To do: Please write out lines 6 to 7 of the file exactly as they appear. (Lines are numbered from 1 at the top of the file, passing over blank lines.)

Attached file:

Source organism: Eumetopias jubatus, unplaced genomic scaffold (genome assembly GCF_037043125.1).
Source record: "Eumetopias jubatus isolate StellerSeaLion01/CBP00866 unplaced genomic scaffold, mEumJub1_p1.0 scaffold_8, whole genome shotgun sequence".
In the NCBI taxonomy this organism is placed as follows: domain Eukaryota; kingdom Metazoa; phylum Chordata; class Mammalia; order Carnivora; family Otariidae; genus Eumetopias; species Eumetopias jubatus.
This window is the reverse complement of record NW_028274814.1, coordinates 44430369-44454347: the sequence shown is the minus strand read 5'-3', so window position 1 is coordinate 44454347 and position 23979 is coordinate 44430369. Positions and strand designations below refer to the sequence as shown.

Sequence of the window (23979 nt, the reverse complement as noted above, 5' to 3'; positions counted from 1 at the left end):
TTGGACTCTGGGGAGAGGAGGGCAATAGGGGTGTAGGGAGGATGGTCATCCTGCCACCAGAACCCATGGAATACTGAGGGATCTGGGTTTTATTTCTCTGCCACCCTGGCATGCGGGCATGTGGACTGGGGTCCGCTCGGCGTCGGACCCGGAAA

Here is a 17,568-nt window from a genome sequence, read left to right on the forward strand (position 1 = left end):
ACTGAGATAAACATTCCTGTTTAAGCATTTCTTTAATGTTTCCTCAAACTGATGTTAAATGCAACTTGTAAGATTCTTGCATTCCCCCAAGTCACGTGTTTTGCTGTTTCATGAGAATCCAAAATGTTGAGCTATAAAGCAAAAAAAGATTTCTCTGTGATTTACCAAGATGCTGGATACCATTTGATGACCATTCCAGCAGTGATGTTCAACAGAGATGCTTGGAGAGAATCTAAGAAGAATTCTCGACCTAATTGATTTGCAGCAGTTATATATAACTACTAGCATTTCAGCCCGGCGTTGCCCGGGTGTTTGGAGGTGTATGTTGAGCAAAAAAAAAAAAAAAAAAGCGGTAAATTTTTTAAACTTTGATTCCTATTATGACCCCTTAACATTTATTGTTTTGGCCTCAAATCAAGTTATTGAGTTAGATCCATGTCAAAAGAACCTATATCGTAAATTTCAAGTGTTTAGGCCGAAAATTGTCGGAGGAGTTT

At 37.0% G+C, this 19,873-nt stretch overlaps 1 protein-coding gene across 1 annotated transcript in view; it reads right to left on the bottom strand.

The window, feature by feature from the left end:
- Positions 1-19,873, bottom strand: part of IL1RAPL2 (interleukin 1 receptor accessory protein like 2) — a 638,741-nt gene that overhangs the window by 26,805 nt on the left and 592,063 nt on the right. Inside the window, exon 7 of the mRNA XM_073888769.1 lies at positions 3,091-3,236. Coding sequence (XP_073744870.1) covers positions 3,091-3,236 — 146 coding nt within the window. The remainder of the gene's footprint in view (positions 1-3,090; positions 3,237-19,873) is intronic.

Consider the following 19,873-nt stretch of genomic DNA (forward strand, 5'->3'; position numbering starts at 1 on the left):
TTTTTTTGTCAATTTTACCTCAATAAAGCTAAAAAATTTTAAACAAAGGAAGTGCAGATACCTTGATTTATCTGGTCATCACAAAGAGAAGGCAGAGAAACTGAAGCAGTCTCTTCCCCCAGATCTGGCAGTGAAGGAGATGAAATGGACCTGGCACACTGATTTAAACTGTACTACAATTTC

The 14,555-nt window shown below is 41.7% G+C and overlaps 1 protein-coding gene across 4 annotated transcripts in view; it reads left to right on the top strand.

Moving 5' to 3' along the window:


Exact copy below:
TTGGACTCTGGGGAGAGGAGGGCAATAGGGGTGTAGGGAGGATGGTCATCCTGCCACCAGAACCCATGGAATACTGAGGGATCTGGGTTTTATTTCTCTGCCACCCTGGCATGCGGGCATGTGGACTGGGGTCCGCTCGGCGTCGGACCCGGAAA

Here is a 17,568-nt window from a genome sequence, read left to right on the forward strand (position 1 = left end):